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The Rapid Growth of EMR in Healthcare

December 6, 2017

If in the past a physician was inclined to grab a pen, he now grabs a mouse. If he once scrawled a patient’s particulars on a notepad (often leading the latter to wonder just how anyone can possibly read such penmanship), he now enters the information into a computer.

Electronic Medical Records (EMRs) have gone, in short order, from novelty to necessity. Propelled in no small part by federal edict, they are now as common as a stethoscope, the hope being that their use will lead in time to better, less expensive care.

An EMR also allows medical professionals to monitor a patient’s progress and share that information with others as the situation demands — and allows the patient easy access, him- or herself, via computer, smartphone or tablet. An EMR shows when a patient is due for an examination or screening. It can help identify potential red flags.

In other words, it simplifies the entire process. No longer is it a matter of rooting through a bulging envelope and finding the proper paperwork. Now every aspect of a patient’s medical history is spelled out for doctors and nurses, and just a mouse click or two away. Important information is far less likely to fall through the cracks, and the possibility of errors in caregiving is minimized.

The human cost of such mistakes cannot be overstated. According to one report, preventable medical errors are the third-leading cause of death in the U.S. That same report noted that at Seattle’s Virginia Mason Medical Center, checkbox options nearly eliminated confusing or incorrect physician orders overnight, and that nurses were able to ensure that patients received the correct amount of medication by comparing a barcode on the label of that medication with one affixed to the patient’s wristband. Both methods, the report concluded, are now widely used.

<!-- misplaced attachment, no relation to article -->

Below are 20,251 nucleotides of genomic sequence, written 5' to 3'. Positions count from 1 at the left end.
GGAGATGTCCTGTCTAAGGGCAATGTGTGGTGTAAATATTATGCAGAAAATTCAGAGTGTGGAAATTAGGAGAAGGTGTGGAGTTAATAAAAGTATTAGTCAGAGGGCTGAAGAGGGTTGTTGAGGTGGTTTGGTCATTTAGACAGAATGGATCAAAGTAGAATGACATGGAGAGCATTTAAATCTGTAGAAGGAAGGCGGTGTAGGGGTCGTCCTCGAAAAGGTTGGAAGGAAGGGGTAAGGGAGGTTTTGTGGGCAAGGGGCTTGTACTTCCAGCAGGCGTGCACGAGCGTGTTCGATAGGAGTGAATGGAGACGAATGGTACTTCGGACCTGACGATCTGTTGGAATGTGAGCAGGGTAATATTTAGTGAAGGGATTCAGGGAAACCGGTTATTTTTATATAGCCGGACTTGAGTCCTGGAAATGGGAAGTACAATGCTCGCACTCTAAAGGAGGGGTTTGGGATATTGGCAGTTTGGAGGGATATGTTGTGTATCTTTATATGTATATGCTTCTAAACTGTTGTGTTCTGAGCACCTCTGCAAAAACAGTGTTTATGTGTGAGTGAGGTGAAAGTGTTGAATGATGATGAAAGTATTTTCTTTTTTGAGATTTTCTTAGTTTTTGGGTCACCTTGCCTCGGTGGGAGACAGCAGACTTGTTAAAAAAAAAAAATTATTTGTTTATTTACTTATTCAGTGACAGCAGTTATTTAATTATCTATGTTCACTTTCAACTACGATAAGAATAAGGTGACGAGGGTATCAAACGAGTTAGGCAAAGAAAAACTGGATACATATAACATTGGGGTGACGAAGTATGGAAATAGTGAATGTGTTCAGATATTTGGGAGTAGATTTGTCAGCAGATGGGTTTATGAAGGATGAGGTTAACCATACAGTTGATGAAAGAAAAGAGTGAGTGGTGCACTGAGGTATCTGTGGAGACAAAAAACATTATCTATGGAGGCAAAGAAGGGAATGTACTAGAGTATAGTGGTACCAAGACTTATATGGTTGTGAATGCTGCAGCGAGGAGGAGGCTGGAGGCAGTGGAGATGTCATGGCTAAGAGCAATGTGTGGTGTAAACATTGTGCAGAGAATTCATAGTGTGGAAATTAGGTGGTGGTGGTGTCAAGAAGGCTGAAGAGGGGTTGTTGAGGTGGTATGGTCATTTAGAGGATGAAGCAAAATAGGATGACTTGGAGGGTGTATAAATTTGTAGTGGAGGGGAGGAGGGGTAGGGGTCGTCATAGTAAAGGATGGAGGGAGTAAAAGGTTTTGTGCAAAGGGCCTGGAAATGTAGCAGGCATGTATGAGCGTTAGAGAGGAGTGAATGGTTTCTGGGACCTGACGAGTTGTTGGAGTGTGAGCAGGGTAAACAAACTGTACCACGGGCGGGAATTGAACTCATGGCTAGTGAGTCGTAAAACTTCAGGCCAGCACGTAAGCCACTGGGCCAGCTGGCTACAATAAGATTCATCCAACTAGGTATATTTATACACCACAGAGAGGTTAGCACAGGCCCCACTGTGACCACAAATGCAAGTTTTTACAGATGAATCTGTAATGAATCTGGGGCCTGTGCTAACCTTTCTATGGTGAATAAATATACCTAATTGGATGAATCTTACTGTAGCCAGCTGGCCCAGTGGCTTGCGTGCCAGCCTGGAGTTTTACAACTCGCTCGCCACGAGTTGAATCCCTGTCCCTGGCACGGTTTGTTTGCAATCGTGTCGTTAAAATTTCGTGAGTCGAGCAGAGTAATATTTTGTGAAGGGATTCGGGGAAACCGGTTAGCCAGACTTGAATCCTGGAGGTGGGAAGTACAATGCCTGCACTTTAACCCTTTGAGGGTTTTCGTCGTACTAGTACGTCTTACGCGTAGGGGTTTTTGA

A 2015 report in U.S. News and World Report, citing a survey by the National Partnership, noted that 80 percent of adults with a regular doctor said their health-care provider used an electronic system, up from 64 percent in 2011. The same survey found that one-third of the patients whose doctor did not offer such a service were considering switching to one who did.

Besides improved safety and communication, other potential benefits of EMRs, according to the National Partnership study, were improved patient engagement — i.e., patients were more likely to take an active role in ensuring good health — as well as improved community-wide health. Health-information technology allows providers to track trends and spot disparities among their clientele. The example cited was that physicians could make patients aware of when they were due for mammograms, colonoscopies, diabetic foot exams or prostate cancer screenings.

There is also the potential for cost reduction, since easy access to (and sharing of) records allows for speedier care. It’s also less likely that an expensive tests like a magnetic resonance imaging (MRI) will be repeated.

A report by the University of Scranton notes that some data-based record storage was done as far back as the mid-1960s, but that the first electronic medical record system was developed in 1972 by the Regenstrief Institute in Indianapolis. According to that same report other mileposts in the march to EMRs came in 1991, when the Institute of Medicine underscored physicians’ need for computers in their practices, and 1996, when the Health Insurance Portability and Accountability Act (HIPAA) was passed to tackle the problems of record-keeping, privacy and security.

The Scranton report said the budget for healthcare IT projects was doubled during George W. Buch’s time as president (2001-09), and Barack Obama approved additional funding through the American Recovery and Reinvestment Act in 2009.

The onset of EMRs has not been without glitches. One report noted that such things as physicians’ lack of experience with (and anxiety over) computers affected their implementation. Another flatly stated that EMRs aren’t working, because physicians were forced to devote more time to record-keeping than patient care — that, in fact, it was leading to burnout on the part of healthcare providers.

It is nonetheless clear that EMRs are here to stay.

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